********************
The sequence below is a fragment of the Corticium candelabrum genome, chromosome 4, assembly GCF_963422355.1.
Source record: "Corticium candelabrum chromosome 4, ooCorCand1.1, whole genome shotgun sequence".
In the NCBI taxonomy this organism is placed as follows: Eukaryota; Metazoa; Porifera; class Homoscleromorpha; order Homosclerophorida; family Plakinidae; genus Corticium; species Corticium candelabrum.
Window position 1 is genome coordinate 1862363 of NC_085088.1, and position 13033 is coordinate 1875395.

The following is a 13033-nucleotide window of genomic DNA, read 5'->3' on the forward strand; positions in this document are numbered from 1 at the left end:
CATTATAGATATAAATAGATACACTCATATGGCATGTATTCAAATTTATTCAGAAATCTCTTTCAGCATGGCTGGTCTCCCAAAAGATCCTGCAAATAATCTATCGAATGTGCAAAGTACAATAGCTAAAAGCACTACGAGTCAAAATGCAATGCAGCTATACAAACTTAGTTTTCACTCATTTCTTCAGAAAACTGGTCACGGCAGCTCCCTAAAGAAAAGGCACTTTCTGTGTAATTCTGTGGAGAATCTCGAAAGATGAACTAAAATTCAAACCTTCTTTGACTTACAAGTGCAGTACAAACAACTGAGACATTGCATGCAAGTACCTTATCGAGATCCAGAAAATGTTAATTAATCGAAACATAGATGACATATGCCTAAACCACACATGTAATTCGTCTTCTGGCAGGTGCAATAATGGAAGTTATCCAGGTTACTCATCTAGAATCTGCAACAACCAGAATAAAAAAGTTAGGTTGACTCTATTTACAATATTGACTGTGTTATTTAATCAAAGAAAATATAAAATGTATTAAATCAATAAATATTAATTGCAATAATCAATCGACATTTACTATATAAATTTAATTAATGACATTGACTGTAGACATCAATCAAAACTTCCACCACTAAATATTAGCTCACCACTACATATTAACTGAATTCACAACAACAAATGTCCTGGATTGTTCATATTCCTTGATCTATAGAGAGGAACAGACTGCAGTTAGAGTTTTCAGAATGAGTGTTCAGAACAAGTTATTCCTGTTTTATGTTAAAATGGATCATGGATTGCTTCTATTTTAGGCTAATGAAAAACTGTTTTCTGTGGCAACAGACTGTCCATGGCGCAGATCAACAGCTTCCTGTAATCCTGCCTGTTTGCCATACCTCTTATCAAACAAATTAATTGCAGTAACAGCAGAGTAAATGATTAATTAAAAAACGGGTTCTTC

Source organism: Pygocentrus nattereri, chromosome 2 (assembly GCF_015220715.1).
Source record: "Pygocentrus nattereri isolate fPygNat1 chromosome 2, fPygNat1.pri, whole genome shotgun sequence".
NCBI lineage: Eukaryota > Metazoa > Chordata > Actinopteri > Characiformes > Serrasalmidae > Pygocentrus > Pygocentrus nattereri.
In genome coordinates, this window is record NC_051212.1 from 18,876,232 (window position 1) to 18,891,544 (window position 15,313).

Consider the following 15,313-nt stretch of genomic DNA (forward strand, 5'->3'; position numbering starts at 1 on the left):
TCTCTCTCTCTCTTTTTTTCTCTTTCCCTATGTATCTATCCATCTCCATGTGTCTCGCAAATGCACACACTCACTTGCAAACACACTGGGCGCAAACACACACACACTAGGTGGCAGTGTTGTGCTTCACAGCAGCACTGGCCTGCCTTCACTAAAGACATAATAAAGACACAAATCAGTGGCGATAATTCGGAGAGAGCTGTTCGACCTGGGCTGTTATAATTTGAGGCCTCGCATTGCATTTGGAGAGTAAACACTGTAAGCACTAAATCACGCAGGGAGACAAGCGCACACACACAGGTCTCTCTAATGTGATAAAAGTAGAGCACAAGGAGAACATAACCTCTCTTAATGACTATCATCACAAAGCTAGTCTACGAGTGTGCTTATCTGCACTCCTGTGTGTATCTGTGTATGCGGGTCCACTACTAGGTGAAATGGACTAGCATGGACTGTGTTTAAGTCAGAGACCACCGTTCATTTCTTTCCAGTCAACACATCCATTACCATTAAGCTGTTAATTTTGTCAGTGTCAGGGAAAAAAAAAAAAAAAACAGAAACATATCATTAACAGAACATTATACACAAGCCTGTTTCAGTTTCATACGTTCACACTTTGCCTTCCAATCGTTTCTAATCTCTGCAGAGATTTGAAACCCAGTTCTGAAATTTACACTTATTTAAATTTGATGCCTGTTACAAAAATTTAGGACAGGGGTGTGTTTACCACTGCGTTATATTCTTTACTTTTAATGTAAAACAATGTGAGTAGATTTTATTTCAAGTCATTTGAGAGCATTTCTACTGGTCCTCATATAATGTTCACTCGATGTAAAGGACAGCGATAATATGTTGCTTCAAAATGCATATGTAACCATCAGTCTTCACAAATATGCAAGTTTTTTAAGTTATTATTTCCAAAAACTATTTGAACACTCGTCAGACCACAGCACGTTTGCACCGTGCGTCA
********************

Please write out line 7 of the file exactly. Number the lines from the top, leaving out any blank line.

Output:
Source organism: Pygocentrus nattereri, chromosome 2 (assembly GCF_015220715.1).